Variety’s Timothy Gray sorts out the questions we should be asking right about now:

But even at the halfway point, there are questions.

Will the early buzz sustain for Disney-Pixar’s “Wall-E” and WB’s “The Dark Knight” and Heath Ledger?

What effect will the Clint Eastwood double whammy — November’s “Changeling” and the December bow of Warner Bros.-Village Roadshow’s “Gran Torino,” in which he stars as well as directs — have on kudos? Similarly, Scott Rudin, who was in the winner’s circle with “No Country,” has two December openers — but will he have a third with “The Reader,” whose opening date is not yet set?

Benicio Del Toro won Cannes’ actor award for Steven Soderbergh’s “Che,” but will it find a U.S. distrib this year and, if so, in what form will the two-part film be released?

And then there are … other questions. In the last few years, the song category has been dominated by tunes that were production numbers (as opposed to those end-credit or background songs). So does this bode well for Disney’s “High School Musical 3” and Focus’ “Hamlet 2”? (If the song “It’s Hard Out Here for a Pimp” can win, there may be hope for the latter pic’s “Rock Me Sexy Jesus.”)

Interestingly,he also declares the bottom line more important than placement in the awards race:

A few years ago, film-awards shows followed the lead of the Academy of Motion Picture Arts & Sciences and moved their ceremonies a month earlier, but it’s clear that the studios are not similarly shifting their release schedules to accommodate the moves. Bottom-line thinking comes first, and release dates are more focused on box office than on awards.

The decision to move the Oscars themselves was a bottom line decision as ABC wanted to take advantage of the February sweeps positioning. I have long thought this to be a fatal mistake by the AMPAS but no one listens to me. The Oscars were more suited to a later air date because the weather starts to turn, moods begin to lift, there was a rhythm to the way films were rolled out, served up to the critics, then the public and then the AMPAS voters had time to mull things over before putting in their choices. This led to ridiculous amounts of campaigning, it’s true, but it keps the Oscars much more relevant.

Now, everything is sandwiched in during the holiday break and voters are expected to cram all of those movies in during a time when they’d rather be home chilling out watching Girls Gone Wild. But, as Grey astutely points, the Oscars start to matter less and less and box office more and more, especially these days.

The smaller films, therefore, with more to gain from the awards season (indies, actors’ showcases) are the ones we see front and center during the awards race; the bigger movies never really get a chance to be seen by the public but are ravaged by critics and bloggers long before they even get to the public, this because with the shortened date the only way to get Oscar buzz, if you have a Christmas release, is to either be Clint Eastwood, or have your movie seen by bloggers.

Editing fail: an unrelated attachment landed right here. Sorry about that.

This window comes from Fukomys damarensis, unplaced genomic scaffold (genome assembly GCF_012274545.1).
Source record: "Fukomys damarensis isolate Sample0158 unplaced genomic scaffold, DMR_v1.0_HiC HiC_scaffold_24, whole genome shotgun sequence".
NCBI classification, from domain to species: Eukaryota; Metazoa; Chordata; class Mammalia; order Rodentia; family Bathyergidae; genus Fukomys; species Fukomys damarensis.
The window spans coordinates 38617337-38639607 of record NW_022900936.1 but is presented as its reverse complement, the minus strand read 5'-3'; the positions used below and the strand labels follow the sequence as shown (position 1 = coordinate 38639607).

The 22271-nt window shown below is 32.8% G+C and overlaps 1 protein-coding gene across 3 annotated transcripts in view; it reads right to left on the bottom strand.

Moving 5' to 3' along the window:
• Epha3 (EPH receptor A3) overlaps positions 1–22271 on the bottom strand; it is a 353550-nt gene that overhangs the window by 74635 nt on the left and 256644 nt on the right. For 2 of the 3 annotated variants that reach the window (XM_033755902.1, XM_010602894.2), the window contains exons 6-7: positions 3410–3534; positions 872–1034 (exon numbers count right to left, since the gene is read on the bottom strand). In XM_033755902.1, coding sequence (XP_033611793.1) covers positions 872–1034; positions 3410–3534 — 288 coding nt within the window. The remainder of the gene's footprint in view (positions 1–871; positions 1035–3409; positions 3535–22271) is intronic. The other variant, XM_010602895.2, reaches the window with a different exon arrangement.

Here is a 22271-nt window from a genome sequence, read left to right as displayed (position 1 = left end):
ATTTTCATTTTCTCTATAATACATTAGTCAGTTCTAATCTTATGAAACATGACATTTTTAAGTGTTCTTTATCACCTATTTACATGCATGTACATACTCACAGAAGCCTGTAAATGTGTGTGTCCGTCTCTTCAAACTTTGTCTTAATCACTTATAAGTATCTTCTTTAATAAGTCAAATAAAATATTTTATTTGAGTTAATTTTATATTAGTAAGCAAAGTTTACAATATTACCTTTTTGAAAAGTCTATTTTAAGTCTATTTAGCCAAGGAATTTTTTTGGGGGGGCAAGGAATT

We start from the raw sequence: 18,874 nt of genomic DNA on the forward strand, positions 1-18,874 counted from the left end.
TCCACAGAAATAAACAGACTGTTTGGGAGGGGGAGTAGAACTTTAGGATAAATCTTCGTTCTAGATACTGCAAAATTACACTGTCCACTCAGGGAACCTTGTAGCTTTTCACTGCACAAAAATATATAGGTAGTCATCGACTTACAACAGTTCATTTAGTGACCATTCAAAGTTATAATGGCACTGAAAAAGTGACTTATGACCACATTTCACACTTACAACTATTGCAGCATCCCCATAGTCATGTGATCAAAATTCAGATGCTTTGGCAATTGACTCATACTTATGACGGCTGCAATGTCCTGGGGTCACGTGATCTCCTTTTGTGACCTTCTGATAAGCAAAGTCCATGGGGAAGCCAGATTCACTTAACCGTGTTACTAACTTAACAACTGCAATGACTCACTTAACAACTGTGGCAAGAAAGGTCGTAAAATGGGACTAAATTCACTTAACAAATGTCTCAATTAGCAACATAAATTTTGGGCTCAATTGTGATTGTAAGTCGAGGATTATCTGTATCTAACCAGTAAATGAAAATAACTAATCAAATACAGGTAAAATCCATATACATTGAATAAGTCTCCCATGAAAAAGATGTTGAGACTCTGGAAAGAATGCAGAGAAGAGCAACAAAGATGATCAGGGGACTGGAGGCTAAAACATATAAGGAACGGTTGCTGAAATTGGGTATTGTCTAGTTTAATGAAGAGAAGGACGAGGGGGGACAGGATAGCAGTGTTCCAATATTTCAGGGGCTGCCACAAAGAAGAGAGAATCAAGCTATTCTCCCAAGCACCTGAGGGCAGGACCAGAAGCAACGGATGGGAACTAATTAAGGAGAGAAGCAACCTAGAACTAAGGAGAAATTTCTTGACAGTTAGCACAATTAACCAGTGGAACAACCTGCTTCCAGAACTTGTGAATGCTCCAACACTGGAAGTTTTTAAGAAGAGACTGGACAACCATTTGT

I was reading the archives of one prominent blogger in this field a while back and I discovered that even by Christmas of 1997 he wasn’t even thinking Titanic for Oscar. It was Boogie Nights and LA Confidential. Titanic is still one of the most powerful Oscar steamrollers to come along in the last few decades and it wasn’t even mentioned as an Oscar contender by Christmas? While this person is a notoriously bad Oscar predictor it is still worth mentioning that it was just a different ball game then. Had Titanic been on the radar now, it would have been likely chewed up and spit out long before it even hit theaters. The press on the film was bad – everyone thought it was going to sink like the big ship itself. The public made that movie an Oscar juggernaut, not those who wrote about it. This is going on one blogger’s archival info, but I haven’t completely done my research to see if anyone else had Titanic named as a major contender before Christmas. My point, though, and I do have one, I think, is that with the Oscar race, perception is everything. Winning an Oscar has very little to do with whether a film or a person “deserves” to win or not; history susses out the good from the mediocre. Perception, though, is tainted by a hungry industry of bloggers and a weary public who, more and more, seem to shell out their dough for crappy films. So where is the money is the Big Oscar Movie?

The smaller movies that get Oscar attention aren’t big box office draws and thus, we get the same lament every year lately: no one wants to watch the Oscars because no one has yet seen the films that keep winning all of these awards. They won’t catch up with them until months later where the long tail will take effect. Alas, it’s a conundrum.

Gray then lays out what’s to come:

July: It’s an f/x extravaganza with New Line’s “Journey to the Center of the Earth” (going out through WB); and Universal’s “Hellboy II: The Golden Army.”

August: DreamWorks’ “Tropic Thunder”; U’s “The Mummy: Tomb of the Dragon Emperor.”

September: Disney’s Spike Lee movie “Miracle at St. Anna”; Focus’ “Burn After Reading,” the follow-up film from this year’s triple Oscar winners, Joel and Ethan Coen, that stars George Clooney and Tilda Swinton; Miramax’s Fernando Meirelles pic “Blindness”; “The Appaloosa,” directed by and starring Ed Harris (New Line, via WB); Paramount Vantage’s “The Duchess,” with Keira Knightley.